Most of us carry the mantle of our former selves – the intern we were, the person with the entry-level job clamoring for attention, with all those perceived limitations holding us back.

Worse, we make the mistake of spending time and energy clamoring for that bigger job, the new job title and formal responsibilities, energy that could instead be spent on actually doing bigger, better, more audacious things.  And we get even more confused when our asking for more actually gets us more, reinforcing the specious notion that real authority, ability, and voice come from anywhere but inside of us.


The weathermen are always wrong

They’re not, actually.*  For most days when no one is paying attention they’re usually right.

The thing is, we only pay attention when the stakes are high (“BIG STORM COMING!!” or when we’re planning for a vacation) and then when the forecast is wrong we remember that, hang on to it, and share stories about that day we prepped for the storm, canceled a meeting, stayed home from work…and the storm didn’t come.

Sure, sensationalist weathermen competing for viewer eyeballs play into this, so it’s fun to have them be the scapegoats.  But that’s not the point. The point is that people may talk louder about your failures than they do about your successes; or, worse, the naysayers speak up first and loudest, just when you’re getting going.  That’s the risk in showing up every day and putting yourself out there.

Don’t let the fact that the critics talk  – sometimes loudly – become an excuse for you not to show up in the first place.

*                       *                       *                       *                       *                    *

*NOTE:  here’s the chart (original analysis here) on the accuracy of weather forecasts.  If forecasts were 100% accurate, the solid blue line would lie directly on top of the dashed line.  Pretty accurate, actually.

The big ask

A colleague asked me today, “what different strategies would you use to ask someone for $250,000 as opposed to $50,000?”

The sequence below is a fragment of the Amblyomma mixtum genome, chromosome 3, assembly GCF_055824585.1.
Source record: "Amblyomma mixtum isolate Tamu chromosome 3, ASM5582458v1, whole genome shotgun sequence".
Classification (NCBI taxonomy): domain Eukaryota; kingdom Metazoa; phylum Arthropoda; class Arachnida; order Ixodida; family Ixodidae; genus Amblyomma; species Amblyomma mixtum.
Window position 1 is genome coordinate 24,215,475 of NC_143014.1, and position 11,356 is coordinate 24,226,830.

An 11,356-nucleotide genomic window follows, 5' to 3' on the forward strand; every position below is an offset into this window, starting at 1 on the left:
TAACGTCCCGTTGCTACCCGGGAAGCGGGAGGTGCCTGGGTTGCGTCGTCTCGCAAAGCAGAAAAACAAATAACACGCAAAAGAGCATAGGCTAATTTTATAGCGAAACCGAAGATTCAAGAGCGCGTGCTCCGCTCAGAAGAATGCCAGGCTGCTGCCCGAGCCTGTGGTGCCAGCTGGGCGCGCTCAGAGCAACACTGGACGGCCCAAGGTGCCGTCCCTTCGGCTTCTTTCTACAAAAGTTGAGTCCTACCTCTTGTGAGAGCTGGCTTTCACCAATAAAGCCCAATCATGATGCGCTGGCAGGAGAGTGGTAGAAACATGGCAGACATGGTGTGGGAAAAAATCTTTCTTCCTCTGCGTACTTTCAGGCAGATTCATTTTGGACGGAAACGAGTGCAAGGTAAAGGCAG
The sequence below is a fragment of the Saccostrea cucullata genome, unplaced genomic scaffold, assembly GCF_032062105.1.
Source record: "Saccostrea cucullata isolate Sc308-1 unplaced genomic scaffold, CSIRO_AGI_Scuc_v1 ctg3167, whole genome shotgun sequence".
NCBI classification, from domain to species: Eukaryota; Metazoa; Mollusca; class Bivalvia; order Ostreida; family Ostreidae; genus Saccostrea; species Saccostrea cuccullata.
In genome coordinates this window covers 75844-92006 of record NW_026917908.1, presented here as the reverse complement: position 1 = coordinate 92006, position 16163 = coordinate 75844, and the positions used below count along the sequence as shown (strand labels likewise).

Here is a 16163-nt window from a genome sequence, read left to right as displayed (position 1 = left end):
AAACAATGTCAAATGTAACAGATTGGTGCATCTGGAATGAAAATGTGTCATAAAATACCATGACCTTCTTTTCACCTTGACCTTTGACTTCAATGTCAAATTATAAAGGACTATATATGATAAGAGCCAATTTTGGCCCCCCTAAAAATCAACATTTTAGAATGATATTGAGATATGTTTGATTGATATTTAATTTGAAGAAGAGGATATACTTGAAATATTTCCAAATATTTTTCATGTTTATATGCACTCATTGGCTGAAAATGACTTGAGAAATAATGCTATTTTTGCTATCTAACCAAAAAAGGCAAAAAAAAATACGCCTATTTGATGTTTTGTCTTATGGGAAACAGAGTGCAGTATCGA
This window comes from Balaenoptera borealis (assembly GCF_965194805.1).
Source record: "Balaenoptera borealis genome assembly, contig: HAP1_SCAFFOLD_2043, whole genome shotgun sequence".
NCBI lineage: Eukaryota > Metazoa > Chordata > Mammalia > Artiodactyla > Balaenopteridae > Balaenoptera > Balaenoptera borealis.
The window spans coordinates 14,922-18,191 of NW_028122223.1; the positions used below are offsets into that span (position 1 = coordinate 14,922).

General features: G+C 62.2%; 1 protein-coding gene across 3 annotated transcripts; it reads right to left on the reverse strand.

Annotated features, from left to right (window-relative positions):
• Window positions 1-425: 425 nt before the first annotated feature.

The first thing to clarify is whether you’re asking the same person for these different amounts of money.  Put another way, are you asking “how do I get someone to shift from making a donation that’s not a big decision to making a donation that is a big decision?”  Or are you asking, “how do I get up the nerve to look someone in the eye and ask them for a quarter of a million dollars (or more!)?”

Regardless of which of these questions you’re really asking, in each case you need the same basic elements.  You need a story that is real, compelling, that has emotional content.  A story that you believe in, that you think is important.  A story that is true for you, for your organization, for its beneficiaries.  A narrative that resonates with and reinforces the world view of the donor.  A narrative that the donor can be a part of – can place themselves in and, in the best of cases, can help write themselves.

The size of the donation (the “ask”)?  It has to come out of this narrative and this truth – you can’t bolt it on afterwards and have any hope of success.

So, going back to the two questions, if someone is giving much less than then can, then the story is not holding true for them on some level.

If you are asking for much less than you should, then the story is not holding true for you on some level.

Which one is it?


Here’s something I hear all too often: “Oh, we can’t ask her to donate (buy) to this new project (product), she already gives (buys) so much.”

Which way does the value flow again?

Remember, remember, remember, people don’t give (buy) and get nothing in return. They didn’t give because they were temporarily hoodwinked, cajoled, tricked, or otherwise pushed unaware over some invisible line. They gave to accomplish something, to express something, to be more of the person they want to be.  And that’s true whether they give $50 or $50 million.

OK, so that’s easy to say and it sounds so sensible.

But if it’s sensible then the right thing to say when you’re creating something new, something exciting, something powerful, is, “Wow we’d better make sure we take this idea to the people who are our biggest supporters.  They’d be so bummed if they missed out on this opportunity.”

There’s a world of difference between “Please would you give to this?” and “This idea is so exciting, you don’t want to miss out on it.”  A bigger difference still when “you don’t want to miss out” is so real, is something you feel in your bones, because then it’s true and you and the person you’re talking to feel and know that truth.

And yes, this is just as true when you’re selling a project, selling a gig, selling a software solution as it is in philanthropy.

The conversation you want to have, the conversation you can have right now, starts with, “Imagine this amazing, exciting thing.  Wouldn’t it be cool if we could make this happen together?”

Not a zero sum game.  Abundance.